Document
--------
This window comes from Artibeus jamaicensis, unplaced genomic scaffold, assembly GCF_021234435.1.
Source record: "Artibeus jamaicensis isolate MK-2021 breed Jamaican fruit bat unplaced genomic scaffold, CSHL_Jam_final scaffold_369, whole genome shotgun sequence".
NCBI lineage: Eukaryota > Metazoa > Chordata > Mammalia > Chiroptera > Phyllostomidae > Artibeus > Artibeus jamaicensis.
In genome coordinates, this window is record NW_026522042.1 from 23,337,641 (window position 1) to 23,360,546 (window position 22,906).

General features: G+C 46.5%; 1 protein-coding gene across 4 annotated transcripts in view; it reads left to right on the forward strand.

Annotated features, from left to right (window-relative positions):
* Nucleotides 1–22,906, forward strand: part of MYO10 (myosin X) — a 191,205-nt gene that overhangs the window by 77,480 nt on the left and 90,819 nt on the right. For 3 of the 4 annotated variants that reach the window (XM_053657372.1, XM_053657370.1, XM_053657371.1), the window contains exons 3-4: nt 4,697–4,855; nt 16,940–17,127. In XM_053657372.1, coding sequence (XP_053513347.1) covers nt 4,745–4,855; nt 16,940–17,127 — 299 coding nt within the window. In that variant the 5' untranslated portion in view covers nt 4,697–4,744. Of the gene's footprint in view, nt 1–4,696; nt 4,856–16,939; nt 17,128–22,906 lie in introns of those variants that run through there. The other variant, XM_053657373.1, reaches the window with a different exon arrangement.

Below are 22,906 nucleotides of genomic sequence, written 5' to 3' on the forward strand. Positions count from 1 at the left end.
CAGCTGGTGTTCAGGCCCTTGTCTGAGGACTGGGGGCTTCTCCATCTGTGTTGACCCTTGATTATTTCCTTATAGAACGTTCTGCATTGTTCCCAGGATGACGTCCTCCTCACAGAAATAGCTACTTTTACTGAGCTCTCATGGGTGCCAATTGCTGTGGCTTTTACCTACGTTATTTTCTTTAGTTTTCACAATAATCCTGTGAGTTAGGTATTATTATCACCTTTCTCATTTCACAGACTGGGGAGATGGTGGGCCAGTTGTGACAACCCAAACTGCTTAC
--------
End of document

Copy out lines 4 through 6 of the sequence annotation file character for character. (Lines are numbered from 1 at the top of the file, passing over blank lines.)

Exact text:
In genome coordinates, this window is record NW_026522042.1 from 23,337,641 (window position 1) to 23,360,546 (window position 22,906).

General features: G+C 46.5%; 1 protein-coding gene across 4 annotated transcripts in view; it reads left to right on the forward strand.

Annotated features, from left to right (window-relative positions):